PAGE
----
However, I might have a few programs that I use that are not compatible with Windows 7 (scanner software, etc), so they have to run in XP mode, thus it seems that Pro or Ultimate would be my best options for that.. Although, it does seem you can do this with Home Premium as well (?)

I'm going to start out with 4GB RAM, but could easily upgrade to 8GB (again, cheap enough if 4GB is too slow).. is 4GB going to make it really smooth?

It seems to me that maybe Professional would be the best for me.. I would probably use Remote Desktop Host, XP Mode and possibly advanced backup
My System SpecsSystem Spec
21 Feb 2011   #5

Microsoft Community Contributor Award Recipient

Windows 7 Home Premium SP1, 64-bit

You are confusing the "XP mode" of Professional with "compatibility mode" of Home Premium.

Windows XP Mode as found in Professional and Ultimate is a downloadable add-on. It has two parts: the virtualization software itself, and a disk image containing a pre-installed, activated, licensed copy of Windows XP Professional with Service Pack 3 preinstalled.

"Compatibility Mode" is completely different and part of Home Premium. There should be a tutorial on this site for it and there is certainly a lot of information on it at

Such as this:

In all likelihood, "Compatibility Mode" would work for your older programs--if they won't run in standard Windows 7 mode.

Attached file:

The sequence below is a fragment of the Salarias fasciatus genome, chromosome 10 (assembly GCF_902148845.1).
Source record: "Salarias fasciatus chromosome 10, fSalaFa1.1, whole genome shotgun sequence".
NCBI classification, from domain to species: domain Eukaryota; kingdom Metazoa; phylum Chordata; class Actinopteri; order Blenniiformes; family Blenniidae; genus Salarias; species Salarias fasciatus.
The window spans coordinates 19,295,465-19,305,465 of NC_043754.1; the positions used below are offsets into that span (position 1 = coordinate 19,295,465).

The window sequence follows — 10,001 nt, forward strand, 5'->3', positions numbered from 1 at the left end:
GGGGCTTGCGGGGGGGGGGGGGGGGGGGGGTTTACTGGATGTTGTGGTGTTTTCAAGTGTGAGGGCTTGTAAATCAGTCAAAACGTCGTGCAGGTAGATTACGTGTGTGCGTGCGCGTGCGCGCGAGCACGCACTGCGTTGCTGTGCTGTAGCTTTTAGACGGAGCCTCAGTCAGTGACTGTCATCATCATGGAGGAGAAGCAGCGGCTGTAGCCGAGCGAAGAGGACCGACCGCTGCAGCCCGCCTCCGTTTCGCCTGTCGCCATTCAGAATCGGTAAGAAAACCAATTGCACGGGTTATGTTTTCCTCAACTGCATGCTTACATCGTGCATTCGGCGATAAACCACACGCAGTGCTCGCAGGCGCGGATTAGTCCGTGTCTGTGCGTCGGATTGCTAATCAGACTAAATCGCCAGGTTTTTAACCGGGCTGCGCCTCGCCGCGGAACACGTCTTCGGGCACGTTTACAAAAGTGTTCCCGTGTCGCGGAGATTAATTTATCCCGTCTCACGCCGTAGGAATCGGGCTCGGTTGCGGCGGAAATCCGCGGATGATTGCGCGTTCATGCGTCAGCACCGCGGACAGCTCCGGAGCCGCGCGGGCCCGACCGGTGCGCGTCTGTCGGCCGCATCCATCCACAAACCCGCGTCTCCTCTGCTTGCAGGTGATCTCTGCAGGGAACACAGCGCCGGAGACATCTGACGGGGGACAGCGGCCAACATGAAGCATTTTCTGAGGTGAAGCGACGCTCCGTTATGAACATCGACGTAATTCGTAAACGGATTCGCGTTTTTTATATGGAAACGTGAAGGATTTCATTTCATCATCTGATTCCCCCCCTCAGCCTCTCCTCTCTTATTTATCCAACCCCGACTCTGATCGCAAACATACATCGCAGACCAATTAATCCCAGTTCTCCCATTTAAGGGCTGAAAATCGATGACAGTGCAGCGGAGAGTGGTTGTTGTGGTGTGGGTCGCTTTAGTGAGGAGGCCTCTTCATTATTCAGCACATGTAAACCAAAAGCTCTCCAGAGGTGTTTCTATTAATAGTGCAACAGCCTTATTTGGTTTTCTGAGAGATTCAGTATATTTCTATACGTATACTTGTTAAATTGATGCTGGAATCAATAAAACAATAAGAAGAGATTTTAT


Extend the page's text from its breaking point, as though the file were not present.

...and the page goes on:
"XP Mode" is a much more complex solution.

I don't see any reason for you to go above 4 gigs of RAM.
My System SpecsSystem Spec
21 Feb 2011   #6

Windows 7 x64

I have 4GB RAM in my Win 7 Home Premium set up and I've never had any problems (and I do much more on my system than you plan to do with your rig), and never needed more than 4GB.........Considering what you are doing you could get by with 2. If you are dead set on 8GB of RAM (which will be unecesary for what you are running, you will need a 64-bit operating system as 32bit only supports 4GB of RAM)

The difference with Win XP mode in Professional and above is that it actually runs as a virtual system, it does not do this in home premium.
My System SpecsSystem Spec
21 Feb 2011   #7

Windows 7 Home Premium x64

seems i can get by with 4GB RAM.. and i understand the difference between XP Mode and "XP Compatibility (read a bit more on it). im certainly not dead set on 8GB RAM, i was only mentioning it in case 4GB wasnt fast enough, but it seems from what everyone says, is..
My System SpecsSystem Spec
21 Feb 2011   #8

Windows 7 x64

Sounds good =) yeah 4GB of RAM will be perfect for your system. Sounds like win 7 professional might be the way to go then?

Good luck!
My System SpecsSystem Spec